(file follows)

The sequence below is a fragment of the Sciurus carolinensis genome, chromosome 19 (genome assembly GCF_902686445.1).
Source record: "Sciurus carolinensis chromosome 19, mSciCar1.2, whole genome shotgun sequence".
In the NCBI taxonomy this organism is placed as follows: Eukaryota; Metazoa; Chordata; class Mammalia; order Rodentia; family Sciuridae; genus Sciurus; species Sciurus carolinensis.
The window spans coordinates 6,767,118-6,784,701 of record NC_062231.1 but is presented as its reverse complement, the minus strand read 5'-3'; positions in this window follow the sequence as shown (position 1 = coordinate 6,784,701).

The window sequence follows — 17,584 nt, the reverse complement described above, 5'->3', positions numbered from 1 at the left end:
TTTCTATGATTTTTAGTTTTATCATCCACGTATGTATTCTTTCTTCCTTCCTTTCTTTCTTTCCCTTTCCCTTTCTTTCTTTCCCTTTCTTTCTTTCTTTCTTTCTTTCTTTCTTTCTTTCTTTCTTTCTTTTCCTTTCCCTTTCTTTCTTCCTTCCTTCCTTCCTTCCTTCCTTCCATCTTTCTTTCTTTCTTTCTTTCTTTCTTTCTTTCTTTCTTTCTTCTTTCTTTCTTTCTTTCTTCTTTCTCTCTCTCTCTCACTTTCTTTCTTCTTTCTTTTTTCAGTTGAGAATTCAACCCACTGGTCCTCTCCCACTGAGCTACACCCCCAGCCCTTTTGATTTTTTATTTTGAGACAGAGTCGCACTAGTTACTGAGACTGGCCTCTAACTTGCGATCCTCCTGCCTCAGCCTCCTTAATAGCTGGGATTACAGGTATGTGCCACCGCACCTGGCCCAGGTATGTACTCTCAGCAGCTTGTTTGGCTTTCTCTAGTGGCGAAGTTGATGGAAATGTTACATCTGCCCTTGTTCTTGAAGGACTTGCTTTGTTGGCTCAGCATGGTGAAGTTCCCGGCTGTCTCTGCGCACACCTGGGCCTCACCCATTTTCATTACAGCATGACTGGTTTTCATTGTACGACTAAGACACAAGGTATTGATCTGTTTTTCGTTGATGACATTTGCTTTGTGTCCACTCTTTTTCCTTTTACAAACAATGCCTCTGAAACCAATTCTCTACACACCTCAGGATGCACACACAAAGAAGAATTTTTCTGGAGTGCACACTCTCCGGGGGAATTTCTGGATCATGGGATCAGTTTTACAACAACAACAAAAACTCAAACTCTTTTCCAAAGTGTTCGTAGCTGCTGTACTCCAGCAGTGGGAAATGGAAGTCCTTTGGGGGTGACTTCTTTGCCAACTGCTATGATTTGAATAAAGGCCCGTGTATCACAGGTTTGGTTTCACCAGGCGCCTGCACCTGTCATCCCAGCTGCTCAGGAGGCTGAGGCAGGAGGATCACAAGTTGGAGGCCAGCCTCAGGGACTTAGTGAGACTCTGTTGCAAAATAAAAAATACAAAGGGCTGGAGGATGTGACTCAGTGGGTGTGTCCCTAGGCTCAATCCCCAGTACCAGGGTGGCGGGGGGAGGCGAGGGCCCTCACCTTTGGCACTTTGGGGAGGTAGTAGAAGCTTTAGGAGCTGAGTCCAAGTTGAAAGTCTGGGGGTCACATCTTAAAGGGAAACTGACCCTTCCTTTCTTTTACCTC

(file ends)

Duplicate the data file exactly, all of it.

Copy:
The sequence below is a fragment of the Sciurus carolinensis genome, chromosome 19 (genome assembly GCF_902686445.1).
Source record: "Sciurus carolinensis chromosome 19, mSciCar1.2, whole genome shotgun sequence".
In the NCBI taxonomy this organism is placed as follows: Eukaryota; Metazoa; Chordata; class Mammalia; order Rodentia; family Sciuridae; genus Sciurus; species Sciurus carolinensis.
The window spans coordinates 6,767,118-6,784,701 of record NC_062231.1 but is presented as its reverse complement, the minus strand read 5'-3'; positions in this window follow the sequence as shown (position 1 = coordinate 6,784,701).

The window sequence follows — 17,584 nt, the reverse complement described above, 5'->3', positions numbered from 1 at the left end:
TTTCTATGATTTTTAGTTTTATCATCCACGTATGTATTCTTTCTTCCTTCCTTTCTTTCTTTCCCTTTCCCTTTCTTTCTTTCCCTTTCTTTCTTTCTTTCTTTCTTTCTTTCTTTCTTTCTTTCTTTCTTTTCCTTTCCCTTTCTTTCTTCCTTCCTTCCTTCCTTCCTTCCTTCCATCTTTCTTTCTTTCTTTCTTTCTTTCTTTCTTTCTTTCTTTCTTCTTTCTTTCTTTCTTTCTTCTTTCTCTCTCTCTCTCACTTTCTTTCTTCTTTCTTTTTTCAGTTGAGAATTCAACCCACTGGTCCTCTCCCACTGAGCTACACCCCCAGCCCTTTTGATTTTTTATTTTGAGACAGAGTCGCACTAGTTACTGAGACTGGCCTCTAACTTGCGATCCTCCTGCCTCAGCCTCCTTAATAGCTGGGATTACAGGTATGTGCCACCGCACCTGGCCCAGGTATGTACTCTCAGCAGCTTGTTTGGCTTTCTCTAGTGGCGAAGTTGATGGAAATGTTACATCTGCCCTTGTTCTTGAAGGACTTGCTTTGTTGGCTCAGCATGGTGAAGTTCCCGGCTGTCTCTGCGCACACCTGGGCCTCACCCATTTTCATTACAGCATGACTGGTTTTCATTGTACGACTAAGACACAAGGTATTGATCTGTTTTTCGTTGATGACATTTGCTTTGTGTCCACTCTTTTTCCTTTTACAAACAATGCCTCTGAAACCAATTCTCTACACACCTCAGGATGCACACACAAAGAAGAATTTTTCTGGAGTGCACACTCTCCGGGGGAATTTCTGGATCATGGGATCAGTTTTACAACAACAACAAAAACTCAAACTCTTTTCCAAAGTGTTCGTAGCTGCTGTACTCCAGCAGTGGGAAATGGAAGTCCTTTGGGGGTGACTTCTTTGCCAACTGCTATGATTTGAATAAAGGCCCGTGTATCACAGGTTTGGTTTCACCAGGCGCCTGCACCTGTCATCCCAGCTGCTCAGGAGGCTGAGGCAGGAGGATCACAAGTTGGAGGCCAGCCTCAGGGACTTAGTGAGACTCTGTTGCAAAATAAAAAATACAAAGGGCTGGAGGATGTGACTCAGTGGGTGTGTCCCTAGGCTCAATCCCCAGTACCAGGGTGGCGGGGGGAGGCGAGGGCCCTCACCTTTGGCACTTTGGGGAGGTAGTAGAAGCTTTAGGAGCTGAGTCCAAGTTGAAAGTCTGGGGGTCACATCTTAAAGGGAAACTGACCCTTCCTTTCTTTTACCTC